Complete video at: Kemal Derviş, Head of the United Nations Development Programme, discusses impacts of climate change on long-term economic planning. ----- Prosperity and Inequality: Debates in India and China Keynote Address by Kemal Dervis India and China are emerging as major players in the global political economy of this century, having enjoyed record growth rates for the past five years. Yet each faces major social and economic challenges. Both countries are dealing with growing social unrest, widespread poverty, and rising energy needs in a world market shaped by dwindling oil supplies. China's growth is creating massive disparities between its urban and rural sectors, resulting in protests against state authority and restless migrant populations. Citizens face a steady degradation of public health due to runaway industrial growth, while capitalists chafe against the state's tight control of the market. In India, the epidemic of suicides among farmers and episodes of violence against minorities have cast doubts on the benefits of wholesale economic liberalization, unfettered foreign investment, and growth, which are also being challenged by the rise of judicial activism and of an active, vocal civil society. The India China Institute at The New School, now in its third year of sponsoring fellowships, public debates, and research collaborations between experts in India, China, and the United States, is hosting "Prosperity and Inequality: Debates in India and China," a major conference exploring these issues. Participants in the conference, including our own fellows from all three countries as well as experts on urbanization, globalization, and growth in India and China, will discuss Chinese and Indian urbanization and wealth formation, the social and political risks associated with skyrocketing growth in two massive agrarian societies, alternative designs for development in each society, and the quest in both societies for a "third way" of development that combines the virtues of socialism and capitalism without sacrificing democracy and grassroots inclusion - The New School Kemal Derviş started as the new head of the United Nations Development Program, the UN's global development network, on August 15, 2005. Currently he also serves as the Chair of the United Nations Development Group (UNDP), a committee consisting of the heads of all UN funds, programs, and departments working on development issues. Prior to his appointment with UNDP, Mr. Derviş was a member of the Turkish Parliament, representing Istanbul from November 2002 to June 2005. From March 2001 to August 2002, he was the Minister for Economic Affairs and the Treasury of the Republic of Turkey. In August of 2002, he resigned from his Ministerial post and was elected to Parliament.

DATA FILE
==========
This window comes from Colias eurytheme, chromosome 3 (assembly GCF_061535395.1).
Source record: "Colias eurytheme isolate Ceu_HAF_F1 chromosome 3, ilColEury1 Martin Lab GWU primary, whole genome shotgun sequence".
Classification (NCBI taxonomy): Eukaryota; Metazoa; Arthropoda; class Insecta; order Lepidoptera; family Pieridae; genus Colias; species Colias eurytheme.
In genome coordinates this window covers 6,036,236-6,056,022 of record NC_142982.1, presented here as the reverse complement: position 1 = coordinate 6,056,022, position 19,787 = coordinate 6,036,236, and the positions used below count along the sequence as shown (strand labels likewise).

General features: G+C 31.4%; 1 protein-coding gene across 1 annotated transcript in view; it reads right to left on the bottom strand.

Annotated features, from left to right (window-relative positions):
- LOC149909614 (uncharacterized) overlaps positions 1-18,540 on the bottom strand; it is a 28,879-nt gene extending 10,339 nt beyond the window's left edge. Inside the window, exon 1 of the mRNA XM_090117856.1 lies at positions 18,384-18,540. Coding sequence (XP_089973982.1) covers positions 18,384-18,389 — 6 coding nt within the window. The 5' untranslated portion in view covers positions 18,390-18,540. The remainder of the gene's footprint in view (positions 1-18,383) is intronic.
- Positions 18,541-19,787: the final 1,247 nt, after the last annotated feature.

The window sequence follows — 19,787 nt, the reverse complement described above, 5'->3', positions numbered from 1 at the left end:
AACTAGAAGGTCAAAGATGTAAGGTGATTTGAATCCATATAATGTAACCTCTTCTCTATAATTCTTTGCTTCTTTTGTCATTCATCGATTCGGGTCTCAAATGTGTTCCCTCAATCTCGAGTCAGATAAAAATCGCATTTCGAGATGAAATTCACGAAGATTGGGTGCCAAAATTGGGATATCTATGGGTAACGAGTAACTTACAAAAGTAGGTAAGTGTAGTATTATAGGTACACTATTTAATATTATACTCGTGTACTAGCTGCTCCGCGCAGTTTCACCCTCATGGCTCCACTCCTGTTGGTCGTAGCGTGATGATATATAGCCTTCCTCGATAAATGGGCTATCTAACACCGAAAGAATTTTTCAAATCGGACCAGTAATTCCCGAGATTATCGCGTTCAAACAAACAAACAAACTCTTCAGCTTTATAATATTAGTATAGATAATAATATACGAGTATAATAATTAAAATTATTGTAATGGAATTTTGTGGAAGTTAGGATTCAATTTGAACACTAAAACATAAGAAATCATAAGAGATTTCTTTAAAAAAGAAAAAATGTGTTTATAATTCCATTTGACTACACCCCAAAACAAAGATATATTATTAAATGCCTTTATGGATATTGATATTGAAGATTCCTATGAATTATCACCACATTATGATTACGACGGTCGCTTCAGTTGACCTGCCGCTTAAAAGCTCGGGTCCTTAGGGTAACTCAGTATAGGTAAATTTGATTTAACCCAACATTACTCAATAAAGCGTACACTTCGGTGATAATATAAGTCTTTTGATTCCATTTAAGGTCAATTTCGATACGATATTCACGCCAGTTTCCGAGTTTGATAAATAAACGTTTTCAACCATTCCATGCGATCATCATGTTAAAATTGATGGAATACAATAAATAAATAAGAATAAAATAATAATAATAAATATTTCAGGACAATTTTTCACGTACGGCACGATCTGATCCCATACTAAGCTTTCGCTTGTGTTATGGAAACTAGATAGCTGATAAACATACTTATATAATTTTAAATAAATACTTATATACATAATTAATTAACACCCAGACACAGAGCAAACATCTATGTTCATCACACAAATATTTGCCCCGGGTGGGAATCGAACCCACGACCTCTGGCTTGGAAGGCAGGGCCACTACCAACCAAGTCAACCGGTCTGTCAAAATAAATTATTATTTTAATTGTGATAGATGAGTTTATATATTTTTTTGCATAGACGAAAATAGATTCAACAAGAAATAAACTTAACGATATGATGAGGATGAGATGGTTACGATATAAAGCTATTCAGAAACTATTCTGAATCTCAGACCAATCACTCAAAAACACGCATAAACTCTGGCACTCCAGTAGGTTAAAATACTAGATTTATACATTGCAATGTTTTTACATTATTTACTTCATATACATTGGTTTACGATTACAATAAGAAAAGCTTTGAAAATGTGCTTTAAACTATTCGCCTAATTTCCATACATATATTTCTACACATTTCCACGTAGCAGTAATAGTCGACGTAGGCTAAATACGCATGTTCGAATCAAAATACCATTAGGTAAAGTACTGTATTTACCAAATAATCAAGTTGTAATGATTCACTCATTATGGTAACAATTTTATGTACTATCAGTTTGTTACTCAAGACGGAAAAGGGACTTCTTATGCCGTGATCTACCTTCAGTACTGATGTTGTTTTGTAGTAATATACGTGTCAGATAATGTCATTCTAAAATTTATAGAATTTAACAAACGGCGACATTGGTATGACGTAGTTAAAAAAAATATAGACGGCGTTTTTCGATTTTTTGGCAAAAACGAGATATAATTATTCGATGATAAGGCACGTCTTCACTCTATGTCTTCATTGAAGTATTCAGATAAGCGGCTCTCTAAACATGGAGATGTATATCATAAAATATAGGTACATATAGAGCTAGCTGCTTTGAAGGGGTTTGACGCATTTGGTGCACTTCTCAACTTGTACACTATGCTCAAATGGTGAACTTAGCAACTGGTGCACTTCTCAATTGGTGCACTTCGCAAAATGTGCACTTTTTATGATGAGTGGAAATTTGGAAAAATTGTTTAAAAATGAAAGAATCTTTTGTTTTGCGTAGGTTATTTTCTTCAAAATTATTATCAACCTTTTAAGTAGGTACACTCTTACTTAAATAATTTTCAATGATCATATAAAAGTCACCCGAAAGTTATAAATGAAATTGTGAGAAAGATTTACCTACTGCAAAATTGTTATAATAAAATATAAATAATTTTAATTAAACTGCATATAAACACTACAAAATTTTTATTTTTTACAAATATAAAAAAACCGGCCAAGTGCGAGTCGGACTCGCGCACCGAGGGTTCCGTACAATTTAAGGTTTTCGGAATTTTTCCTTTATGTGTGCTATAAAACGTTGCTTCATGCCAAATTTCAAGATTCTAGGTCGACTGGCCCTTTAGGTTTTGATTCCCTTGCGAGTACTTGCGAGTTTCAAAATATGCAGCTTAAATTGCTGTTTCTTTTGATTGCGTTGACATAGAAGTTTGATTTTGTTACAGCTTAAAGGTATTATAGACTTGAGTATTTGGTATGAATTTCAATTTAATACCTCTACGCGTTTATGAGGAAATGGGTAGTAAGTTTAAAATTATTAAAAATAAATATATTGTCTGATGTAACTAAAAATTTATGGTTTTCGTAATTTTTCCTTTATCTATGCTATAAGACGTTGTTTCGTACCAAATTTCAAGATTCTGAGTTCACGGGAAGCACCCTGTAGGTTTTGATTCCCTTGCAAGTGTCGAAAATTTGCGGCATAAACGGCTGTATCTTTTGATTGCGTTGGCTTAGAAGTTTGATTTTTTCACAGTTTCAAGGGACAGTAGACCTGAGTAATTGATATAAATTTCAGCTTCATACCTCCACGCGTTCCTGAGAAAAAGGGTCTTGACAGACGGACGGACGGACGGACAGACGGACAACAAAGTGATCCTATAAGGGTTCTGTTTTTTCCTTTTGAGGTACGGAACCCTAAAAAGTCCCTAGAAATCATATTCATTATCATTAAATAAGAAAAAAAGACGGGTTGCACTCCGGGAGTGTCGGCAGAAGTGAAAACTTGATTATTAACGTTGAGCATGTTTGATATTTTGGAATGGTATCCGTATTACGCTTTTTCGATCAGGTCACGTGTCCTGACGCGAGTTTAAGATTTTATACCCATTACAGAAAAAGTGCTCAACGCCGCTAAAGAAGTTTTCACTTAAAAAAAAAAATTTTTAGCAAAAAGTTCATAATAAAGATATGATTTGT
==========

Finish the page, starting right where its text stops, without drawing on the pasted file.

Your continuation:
An international market makes new discoveries possible. Question: How is globalization changing architecture? Richard Meier: Well architecture, as I said, through communication, through publication, through Internet, through web sites, is communicated, and is part of the globalization of . . . of what's taking place in the world today. I saw the work of a young architect in Argentina -- extraordinary work. Really amazing. Terrific. And I was just thrilled because . . . just to find it, to know about it. I don't know this person, but I really respect this person's work. And I think that kind of discovery and that kind of information perhaps wasn't possible 10 or 15 years ago.   Recorded on: 9/17/07